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Ailing Museum Declared 'National Treasure' For Its Priceless Native American Collection

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Southwest Museum Pedestrian Entrance (Photo by Matthew Tinoco)
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After at least a decade of neglect and financial struggles, Los Angeles' Southwest Museum has been named by the National Trust for Historic Preservation as a "national treasure." The hopes are the designation brings a brighter future for one of the oldest museums in Los Angeles.The Southwest Museum of the American Indian was founded in 1907 by journalist Charles Lummis to exhibit artifacts of Native American culture, and moved into its current Mount Washington spot in 1914. In 2003 the Autry Museum took over the floundering institution, but has since been unable to commit resources, leaving it open only on Saturdays. "Our goal is to have a consensus around a shared vision and have a business model in place," Christina Morris, director of the National Trust's Los Angeles office, told the LA Times.

"I see this as an uplifting turning point in this saga that gets us out of the mired past and toward a collective and collaborative future," said Autry president W. Richard West, Jr.

Although the Autry has been committed to preserving the Southwest's invaluable collection of Native American artifacts, it lacks the resources to ensure it remains a viable public institution. Local community groups have put pressure on the Autry to invest more into the Southwest, and even successfully lobbied to prevent an expansion of the Autry in Griffith Park. In 2012, a lawsuit aiming to block renovations at the Autry was thrown out, and The National Trust moved in once the dust had settled.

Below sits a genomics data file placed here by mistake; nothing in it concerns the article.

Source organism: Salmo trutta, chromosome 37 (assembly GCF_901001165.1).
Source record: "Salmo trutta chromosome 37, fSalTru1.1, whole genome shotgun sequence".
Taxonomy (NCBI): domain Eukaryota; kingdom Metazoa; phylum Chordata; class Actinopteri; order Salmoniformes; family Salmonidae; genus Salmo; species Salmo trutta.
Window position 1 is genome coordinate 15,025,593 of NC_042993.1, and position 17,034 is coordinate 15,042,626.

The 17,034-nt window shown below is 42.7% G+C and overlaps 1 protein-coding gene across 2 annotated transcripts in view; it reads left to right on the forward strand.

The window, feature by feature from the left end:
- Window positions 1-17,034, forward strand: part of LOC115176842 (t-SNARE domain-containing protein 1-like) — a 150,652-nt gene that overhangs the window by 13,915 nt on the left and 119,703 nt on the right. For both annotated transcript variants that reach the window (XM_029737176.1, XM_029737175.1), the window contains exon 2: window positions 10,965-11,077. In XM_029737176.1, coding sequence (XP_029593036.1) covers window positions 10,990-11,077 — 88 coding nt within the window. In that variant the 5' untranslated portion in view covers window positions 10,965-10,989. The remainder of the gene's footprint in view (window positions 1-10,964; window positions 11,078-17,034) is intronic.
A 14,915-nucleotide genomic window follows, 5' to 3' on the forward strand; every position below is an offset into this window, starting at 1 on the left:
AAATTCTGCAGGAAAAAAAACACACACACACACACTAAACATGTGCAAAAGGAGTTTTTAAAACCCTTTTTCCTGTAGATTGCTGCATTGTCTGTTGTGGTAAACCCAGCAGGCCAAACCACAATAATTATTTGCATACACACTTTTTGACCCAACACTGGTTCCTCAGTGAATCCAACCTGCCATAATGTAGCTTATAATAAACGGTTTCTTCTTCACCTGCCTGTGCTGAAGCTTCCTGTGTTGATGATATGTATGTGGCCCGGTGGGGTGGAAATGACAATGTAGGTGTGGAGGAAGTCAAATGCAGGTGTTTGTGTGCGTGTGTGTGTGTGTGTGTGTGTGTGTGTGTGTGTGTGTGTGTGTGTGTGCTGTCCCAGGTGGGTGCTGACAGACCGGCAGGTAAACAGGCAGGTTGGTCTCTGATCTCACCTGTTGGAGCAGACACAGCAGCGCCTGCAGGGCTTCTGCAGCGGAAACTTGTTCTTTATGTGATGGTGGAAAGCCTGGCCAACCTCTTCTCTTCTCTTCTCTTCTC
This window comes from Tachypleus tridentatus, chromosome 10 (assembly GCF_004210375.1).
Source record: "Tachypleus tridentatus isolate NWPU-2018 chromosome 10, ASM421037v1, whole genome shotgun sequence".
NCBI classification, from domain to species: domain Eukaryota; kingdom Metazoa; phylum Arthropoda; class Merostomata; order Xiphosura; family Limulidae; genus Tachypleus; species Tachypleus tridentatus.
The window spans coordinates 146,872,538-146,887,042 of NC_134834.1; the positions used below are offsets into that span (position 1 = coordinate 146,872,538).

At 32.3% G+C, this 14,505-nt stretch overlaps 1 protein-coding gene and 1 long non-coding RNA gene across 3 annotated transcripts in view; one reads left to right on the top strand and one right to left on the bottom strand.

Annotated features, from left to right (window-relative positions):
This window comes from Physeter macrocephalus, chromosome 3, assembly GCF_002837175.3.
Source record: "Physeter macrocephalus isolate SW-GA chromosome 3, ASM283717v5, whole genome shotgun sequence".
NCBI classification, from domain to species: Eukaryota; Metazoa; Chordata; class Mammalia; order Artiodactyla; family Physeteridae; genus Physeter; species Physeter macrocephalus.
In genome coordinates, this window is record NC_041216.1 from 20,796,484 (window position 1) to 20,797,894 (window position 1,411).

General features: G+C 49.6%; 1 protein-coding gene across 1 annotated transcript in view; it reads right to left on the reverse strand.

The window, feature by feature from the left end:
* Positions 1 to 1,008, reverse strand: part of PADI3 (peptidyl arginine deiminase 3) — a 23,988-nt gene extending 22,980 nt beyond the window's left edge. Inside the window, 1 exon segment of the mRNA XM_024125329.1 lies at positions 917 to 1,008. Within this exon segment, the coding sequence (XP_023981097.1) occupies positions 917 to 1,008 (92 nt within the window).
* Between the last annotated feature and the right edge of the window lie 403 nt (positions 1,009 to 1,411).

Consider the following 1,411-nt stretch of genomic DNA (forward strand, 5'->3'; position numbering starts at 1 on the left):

The National Trust is a D.C.-based nonprofit that works to preserve historic sites across the country, and shines a spotlight on neglected and threatened locations by naming them "national treasures" or placing them on their yearly Endangered Historic Places list. It involves itself directly in the process of revitalizing the sites it targets.

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Autry officials say they have already invested $14.5 million into the Southwest Museum since taking over in 2003, and that it could cost up to $41 million to renovate the building.

The Southwest Museum isn't the first site in Los Angeles to be recognized by the National Trust. In 2012 Terminal Island was placed on this list, but has since been designated a preservation success story.